What’s the point of a PDS?
A product disclosure statement (PDS) tells you all the key information you need to know about a financial product. Financial services firms, such as insurance companies, banks, Kiwisaver providers and credit unions all issue PDSs. They come with everything from insurance policies and credit cards to KiwiSaver.
They may be a lengthy read, and it can be tempting to skip reading them. But having a good read through will give you an idea of the risks and returns of a product, and any charges or fees. It will lay out all the info you should be aware of before you sign on a dotted line.
By reading and understand a PDS, you shouldn’t get hit with any surprise fees or charges you didn’t account for in your budget. Or, if it’s insurance related, discover you’re not covered for something you thought was included in your premiums.
How do I read a PDS?
Thankfully, most of the time a PDS will have a contents page at the front, so there’s an overview of what’s in the document (whether it’s printed, a PDF or online). The benefit of this page is that if you’re looking for something specific, e.g, what’s covered in a home after fire damage, you can jump right to it.
Most PDSs will also contain a glossary of terms, so not to confuse you with financial jargon. Obviously, what’s in a PDS depends on the product and the provider. But Canstar has compiled some general things to look for:
Read the summary first
Your PDS will have an overview or key information summary at the start, with key information about what’s in the document. It summarises the most important points about the product you’re looking at.
A KiwiSaver scheme’s key information summary in its PDS might include, for example:
- What your money will be invested in
- Your fund options
- Who manages the fund
- Your options for getting out of the fund or changing providers
- Where you can find more information if you still have questions after reading the PDS
Know that you should always be given a PDS before you invest in a financial product.
A PDS for any kind of insurance will detail what you are and are not covered for. For car insurance, in your PDS it pays to look out for:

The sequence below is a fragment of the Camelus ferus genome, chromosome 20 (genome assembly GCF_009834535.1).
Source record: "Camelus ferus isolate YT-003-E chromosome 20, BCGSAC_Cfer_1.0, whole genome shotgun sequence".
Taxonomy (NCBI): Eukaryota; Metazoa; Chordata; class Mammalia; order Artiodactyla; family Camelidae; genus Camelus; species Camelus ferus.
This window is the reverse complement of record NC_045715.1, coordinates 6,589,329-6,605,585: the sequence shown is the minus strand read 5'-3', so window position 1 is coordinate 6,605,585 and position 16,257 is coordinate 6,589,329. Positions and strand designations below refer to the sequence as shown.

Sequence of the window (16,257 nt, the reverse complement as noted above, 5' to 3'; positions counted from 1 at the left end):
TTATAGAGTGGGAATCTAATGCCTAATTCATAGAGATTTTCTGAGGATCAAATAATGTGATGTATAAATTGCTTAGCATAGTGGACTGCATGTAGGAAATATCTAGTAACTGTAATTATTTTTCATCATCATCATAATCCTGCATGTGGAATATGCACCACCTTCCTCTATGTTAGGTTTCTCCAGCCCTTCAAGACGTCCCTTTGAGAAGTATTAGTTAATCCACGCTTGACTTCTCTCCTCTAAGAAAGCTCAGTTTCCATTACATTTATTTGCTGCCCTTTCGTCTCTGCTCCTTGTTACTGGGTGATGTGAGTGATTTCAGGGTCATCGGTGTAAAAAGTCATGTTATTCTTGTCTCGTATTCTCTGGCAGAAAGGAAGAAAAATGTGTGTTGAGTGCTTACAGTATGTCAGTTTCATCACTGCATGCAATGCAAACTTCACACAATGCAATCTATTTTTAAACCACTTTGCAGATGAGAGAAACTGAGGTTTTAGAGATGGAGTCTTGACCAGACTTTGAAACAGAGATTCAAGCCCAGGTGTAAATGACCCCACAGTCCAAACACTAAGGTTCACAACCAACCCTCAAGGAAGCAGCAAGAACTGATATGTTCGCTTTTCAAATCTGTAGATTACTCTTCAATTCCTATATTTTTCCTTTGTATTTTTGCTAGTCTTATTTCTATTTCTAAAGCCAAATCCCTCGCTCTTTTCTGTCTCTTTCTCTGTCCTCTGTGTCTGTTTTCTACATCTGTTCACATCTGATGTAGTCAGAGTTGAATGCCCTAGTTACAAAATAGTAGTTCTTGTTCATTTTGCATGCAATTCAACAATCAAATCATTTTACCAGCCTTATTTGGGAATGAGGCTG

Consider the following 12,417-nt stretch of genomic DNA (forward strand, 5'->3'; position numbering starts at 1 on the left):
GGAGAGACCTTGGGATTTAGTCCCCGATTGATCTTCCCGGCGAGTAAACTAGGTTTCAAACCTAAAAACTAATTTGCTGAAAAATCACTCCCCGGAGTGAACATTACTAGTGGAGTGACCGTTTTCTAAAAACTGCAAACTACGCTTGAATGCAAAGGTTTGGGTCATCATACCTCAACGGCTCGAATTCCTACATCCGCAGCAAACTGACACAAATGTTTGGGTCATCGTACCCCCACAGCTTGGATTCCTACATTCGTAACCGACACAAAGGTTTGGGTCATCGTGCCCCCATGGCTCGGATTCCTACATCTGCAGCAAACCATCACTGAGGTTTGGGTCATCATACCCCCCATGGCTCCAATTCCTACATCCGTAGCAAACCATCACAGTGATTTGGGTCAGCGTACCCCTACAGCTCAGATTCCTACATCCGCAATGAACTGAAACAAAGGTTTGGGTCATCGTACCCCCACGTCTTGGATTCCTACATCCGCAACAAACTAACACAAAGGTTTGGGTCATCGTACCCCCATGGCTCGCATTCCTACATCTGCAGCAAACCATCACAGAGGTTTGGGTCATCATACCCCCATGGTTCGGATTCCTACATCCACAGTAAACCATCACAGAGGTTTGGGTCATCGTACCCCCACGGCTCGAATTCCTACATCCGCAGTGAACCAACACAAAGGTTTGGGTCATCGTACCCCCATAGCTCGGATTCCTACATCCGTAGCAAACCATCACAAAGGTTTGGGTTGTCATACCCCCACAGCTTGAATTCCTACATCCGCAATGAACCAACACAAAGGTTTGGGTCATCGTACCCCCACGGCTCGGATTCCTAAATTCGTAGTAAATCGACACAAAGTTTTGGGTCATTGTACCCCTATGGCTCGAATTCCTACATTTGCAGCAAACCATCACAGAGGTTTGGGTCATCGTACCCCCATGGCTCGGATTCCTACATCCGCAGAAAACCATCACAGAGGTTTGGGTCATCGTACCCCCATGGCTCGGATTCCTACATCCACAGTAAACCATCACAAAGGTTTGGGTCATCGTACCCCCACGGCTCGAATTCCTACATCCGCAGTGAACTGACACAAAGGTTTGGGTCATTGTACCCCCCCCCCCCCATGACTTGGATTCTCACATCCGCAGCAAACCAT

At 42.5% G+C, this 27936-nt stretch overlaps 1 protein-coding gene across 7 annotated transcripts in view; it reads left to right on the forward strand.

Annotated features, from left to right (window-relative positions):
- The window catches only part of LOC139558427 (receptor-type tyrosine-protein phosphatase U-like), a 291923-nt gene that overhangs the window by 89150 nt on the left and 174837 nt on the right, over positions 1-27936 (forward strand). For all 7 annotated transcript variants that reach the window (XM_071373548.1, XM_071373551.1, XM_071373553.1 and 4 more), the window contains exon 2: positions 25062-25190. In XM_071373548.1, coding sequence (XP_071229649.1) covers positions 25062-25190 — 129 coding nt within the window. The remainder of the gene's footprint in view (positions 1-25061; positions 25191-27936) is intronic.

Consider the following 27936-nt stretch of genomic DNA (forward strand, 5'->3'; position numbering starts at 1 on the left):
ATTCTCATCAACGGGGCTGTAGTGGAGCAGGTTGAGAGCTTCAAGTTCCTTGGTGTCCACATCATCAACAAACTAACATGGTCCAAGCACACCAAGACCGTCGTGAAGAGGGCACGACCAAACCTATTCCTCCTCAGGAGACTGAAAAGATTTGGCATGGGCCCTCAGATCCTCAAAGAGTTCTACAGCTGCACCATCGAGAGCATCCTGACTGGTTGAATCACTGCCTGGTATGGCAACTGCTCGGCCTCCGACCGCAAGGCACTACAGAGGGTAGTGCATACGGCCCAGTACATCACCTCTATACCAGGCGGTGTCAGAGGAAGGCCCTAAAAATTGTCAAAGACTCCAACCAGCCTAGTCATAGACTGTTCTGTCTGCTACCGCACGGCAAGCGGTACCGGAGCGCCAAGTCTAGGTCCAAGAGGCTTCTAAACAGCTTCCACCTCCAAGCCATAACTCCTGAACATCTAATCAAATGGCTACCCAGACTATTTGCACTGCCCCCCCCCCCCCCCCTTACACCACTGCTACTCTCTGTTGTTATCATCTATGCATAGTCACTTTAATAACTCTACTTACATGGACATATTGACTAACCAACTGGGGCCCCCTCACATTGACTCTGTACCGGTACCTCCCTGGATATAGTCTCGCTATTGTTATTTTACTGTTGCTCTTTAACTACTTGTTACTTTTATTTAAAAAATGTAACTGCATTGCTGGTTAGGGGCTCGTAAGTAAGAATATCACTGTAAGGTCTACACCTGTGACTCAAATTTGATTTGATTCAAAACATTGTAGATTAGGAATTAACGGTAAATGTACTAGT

- The types of policies you can choose from
- What exactly each policy covers and their key differences
- Your excess (i.e, how much you’ll have to pay in the case of any damage/accidents)
- Listed and unlisted drivers (can you add another driver to your policy? At what cost?)
- If you’re allowed to make modifications to your car and, if so, what kind
Home and Contents Insurance
Generally a home insurance PDS should tell you:
- The maximum sum your insurance company will cover you for
- The different kinds of cover available
- How much cover it offers for your contents, and what contents it’s referring to (e.g, are sporting equipment or instruments covered, damage to a swimming pool, soggy carpets from a leak; what’s covered if there’s a fire caused by someone who isn’t the homeowner?)
- Whether you need to declare particularly valuable items
- Look out for what’s excluded from the policy, especially when it comes to natural disasters, storms, fire and floods
If you’ve looked into life insurance before, you’ll know it provides a lump sum payment to your beneficiaries upon your death, or upon your diagnosis with a terminal illness that will end in death. Look for:
- A definition of the types of cover and what you’re offered
- The term of the cover
- Medical definitions (this defines exactly what health condition and events the policy will and won’t cover)
Whatever kind of finance product you’re looking at, it always pays to read the fine print. A half hour or so reading a document could save you hundreds, if not thousands, further down the track.
Canstar regularly compares different financial products on the market, including home insurance, credit cards and bank accounts, to make it easier for Kiwi consumers to make decisions about their financial wellbeing. For more information on home loans, just click the button below.
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